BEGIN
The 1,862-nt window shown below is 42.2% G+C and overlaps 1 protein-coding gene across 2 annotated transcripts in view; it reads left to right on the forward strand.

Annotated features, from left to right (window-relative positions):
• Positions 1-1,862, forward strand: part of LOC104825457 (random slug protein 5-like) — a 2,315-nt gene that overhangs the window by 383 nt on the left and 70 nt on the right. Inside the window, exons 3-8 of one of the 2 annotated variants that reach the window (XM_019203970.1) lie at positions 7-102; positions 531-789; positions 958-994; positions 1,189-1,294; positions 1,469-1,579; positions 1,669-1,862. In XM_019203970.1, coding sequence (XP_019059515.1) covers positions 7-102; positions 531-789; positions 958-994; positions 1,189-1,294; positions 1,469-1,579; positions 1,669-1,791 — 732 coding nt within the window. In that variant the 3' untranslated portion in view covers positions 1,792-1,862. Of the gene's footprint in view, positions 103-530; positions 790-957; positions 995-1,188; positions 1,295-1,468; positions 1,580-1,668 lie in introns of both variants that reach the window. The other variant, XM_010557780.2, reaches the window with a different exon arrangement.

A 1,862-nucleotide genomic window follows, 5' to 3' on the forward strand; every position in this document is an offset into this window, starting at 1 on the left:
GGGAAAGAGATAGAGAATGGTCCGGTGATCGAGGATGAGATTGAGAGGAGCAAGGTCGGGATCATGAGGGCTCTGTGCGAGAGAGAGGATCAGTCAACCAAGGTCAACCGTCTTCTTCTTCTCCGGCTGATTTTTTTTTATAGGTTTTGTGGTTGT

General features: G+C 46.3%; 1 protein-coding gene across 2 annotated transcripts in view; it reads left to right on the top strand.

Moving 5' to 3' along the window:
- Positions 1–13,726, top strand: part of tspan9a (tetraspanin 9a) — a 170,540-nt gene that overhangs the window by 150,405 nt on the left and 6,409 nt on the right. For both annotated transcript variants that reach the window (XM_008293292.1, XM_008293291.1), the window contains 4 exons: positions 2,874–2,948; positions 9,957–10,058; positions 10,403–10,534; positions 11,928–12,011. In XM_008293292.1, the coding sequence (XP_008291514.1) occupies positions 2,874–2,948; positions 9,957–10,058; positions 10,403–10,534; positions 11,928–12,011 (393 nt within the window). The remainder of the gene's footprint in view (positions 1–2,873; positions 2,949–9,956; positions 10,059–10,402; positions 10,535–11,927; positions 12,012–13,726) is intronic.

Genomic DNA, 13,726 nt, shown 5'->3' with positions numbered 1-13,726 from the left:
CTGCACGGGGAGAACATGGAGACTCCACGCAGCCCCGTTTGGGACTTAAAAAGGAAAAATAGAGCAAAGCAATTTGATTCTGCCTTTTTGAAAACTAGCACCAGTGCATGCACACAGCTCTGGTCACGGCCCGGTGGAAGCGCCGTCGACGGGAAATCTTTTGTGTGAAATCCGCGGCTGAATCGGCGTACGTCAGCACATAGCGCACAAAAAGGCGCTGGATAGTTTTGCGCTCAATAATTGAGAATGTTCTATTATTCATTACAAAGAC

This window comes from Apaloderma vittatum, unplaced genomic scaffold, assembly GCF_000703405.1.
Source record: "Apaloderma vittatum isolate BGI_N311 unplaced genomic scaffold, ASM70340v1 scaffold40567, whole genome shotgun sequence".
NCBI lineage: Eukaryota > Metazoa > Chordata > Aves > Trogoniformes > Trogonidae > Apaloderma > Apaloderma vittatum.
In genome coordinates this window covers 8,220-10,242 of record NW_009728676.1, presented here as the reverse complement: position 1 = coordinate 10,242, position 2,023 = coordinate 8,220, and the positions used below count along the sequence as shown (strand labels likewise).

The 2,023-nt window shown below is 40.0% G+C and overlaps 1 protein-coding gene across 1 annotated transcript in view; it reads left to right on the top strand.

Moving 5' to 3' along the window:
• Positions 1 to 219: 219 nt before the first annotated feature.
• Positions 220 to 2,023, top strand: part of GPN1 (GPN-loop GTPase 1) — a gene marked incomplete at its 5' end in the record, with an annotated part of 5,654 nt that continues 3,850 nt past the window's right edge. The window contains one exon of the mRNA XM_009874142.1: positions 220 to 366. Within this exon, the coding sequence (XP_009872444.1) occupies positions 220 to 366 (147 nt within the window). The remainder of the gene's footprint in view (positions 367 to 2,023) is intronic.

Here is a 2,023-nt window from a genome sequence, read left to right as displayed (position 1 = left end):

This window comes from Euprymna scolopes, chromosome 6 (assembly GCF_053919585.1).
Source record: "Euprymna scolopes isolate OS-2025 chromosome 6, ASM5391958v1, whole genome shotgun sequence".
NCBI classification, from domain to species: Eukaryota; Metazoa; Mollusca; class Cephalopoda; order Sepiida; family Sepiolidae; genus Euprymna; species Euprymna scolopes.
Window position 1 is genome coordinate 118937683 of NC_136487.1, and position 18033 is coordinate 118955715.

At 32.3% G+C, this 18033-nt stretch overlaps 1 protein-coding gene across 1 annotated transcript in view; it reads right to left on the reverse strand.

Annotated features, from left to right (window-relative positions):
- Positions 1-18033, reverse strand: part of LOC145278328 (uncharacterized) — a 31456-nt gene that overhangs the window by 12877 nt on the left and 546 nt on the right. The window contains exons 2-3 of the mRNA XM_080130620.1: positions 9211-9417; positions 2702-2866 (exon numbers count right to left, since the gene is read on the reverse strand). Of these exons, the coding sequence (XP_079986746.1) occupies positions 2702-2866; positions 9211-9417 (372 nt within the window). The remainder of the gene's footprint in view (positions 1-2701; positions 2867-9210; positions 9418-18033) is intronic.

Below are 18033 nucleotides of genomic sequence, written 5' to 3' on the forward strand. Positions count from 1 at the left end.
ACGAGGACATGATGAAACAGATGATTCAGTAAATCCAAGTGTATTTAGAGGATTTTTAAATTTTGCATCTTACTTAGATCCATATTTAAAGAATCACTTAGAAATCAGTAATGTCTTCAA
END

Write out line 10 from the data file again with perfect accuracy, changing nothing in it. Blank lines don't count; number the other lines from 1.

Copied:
CTGCACGGGGAGAACATGGAGACTCCACGCAGCCCCGTTTGGGACTTAAAAAGGAAAAATAGAGCAAAGCAATTTGATTCTGCCTTTTTGAAAACTAGCACCAGTGCATGCACACAGCTCTGGTCACGGCCCGGTGGAAGCGCCGTCGACGGGAAATCTTTTGTGTGAAATCCGCGGCTGAATCGGCGTACGTCAGCACATAGCGCACAAAAAGGCGCTGGATAGTTTTGCGCTCAATAATTGAGAATGTTCTATTATTCATTACAAAGAC